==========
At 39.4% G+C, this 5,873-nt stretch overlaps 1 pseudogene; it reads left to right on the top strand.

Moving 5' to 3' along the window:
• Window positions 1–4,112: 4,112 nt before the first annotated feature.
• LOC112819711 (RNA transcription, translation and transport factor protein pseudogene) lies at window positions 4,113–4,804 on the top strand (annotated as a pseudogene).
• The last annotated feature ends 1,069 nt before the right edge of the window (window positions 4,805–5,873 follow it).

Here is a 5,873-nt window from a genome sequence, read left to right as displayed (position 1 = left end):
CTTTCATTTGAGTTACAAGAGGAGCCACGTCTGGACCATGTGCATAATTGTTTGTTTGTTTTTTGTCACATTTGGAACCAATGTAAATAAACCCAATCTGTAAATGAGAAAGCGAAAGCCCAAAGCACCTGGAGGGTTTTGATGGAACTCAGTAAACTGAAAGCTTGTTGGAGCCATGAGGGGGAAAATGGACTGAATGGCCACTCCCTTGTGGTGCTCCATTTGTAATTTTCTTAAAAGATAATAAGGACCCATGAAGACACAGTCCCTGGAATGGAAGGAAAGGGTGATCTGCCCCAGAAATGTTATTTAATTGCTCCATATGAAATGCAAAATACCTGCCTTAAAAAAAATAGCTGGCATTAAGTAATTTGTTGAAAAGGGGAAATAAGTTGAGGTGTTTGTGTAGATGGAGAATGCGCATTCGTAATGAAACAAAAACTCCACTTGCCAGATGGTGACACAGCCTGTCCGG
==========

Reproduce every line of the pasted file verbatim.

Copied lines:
At 39.4% G+C, this 5,873-nt stretch overlaps 1 pseudogene; it reads left to right on the top strand.

Moving 5' to 3' along the window:
• Window positions 1–4,112: 4,112 nt before the first annotated feature.
• LOC112819711 (RNA transcription, translation and transport factor protein pseudogene) lies at window positions 4,113–4,804 on the top strand (annotated as a pseudogene).
• The last annotated feature ends 1,069 nt before the right edge of the window (window positions 4,805–5,873 follow it).

Here is a 5,873-nt window from a genome sequence, read left to right as displayed (position 1 = left end):
CTTTCATTTGAGTTACAAGAGGAGCCACGTCTGGACCATGTGCATAATTGTTTGTTTGTTTTTTGTCACATTTGGAACCAATGTAAATAAACCCAATCTGTAAATGAGAAAGCGAAAGCCCAAAGCACCTGGAGGGTTTTGATGGAACTCAGTAAACTGAAAGCTTGTTGGAGCCATGAGGGGGAAAATGGACTGAATGGCCACTCCCTTGTGGTGCTCCATTTGTAATTTTCTTAAAAGATAATAAGGACCCATGAAGACACAGTCCCTGGAATGGAAGGAAAGGGTGATCTGCCCCAGAAATGTTATTTAATTGCTCCATATGAAATGCAAAATACCTGCCTTAAAAAAAATAGCTGGCATTAAGTAATTTGTTGAAAAGGGGAAATAAGTTGAGGTGTTTGTGTAGATGGAGAATGCGCATTCGTAATGAAACAAAAACTCCACTTGCCAGATGGTGACACAGCCTGTCCGG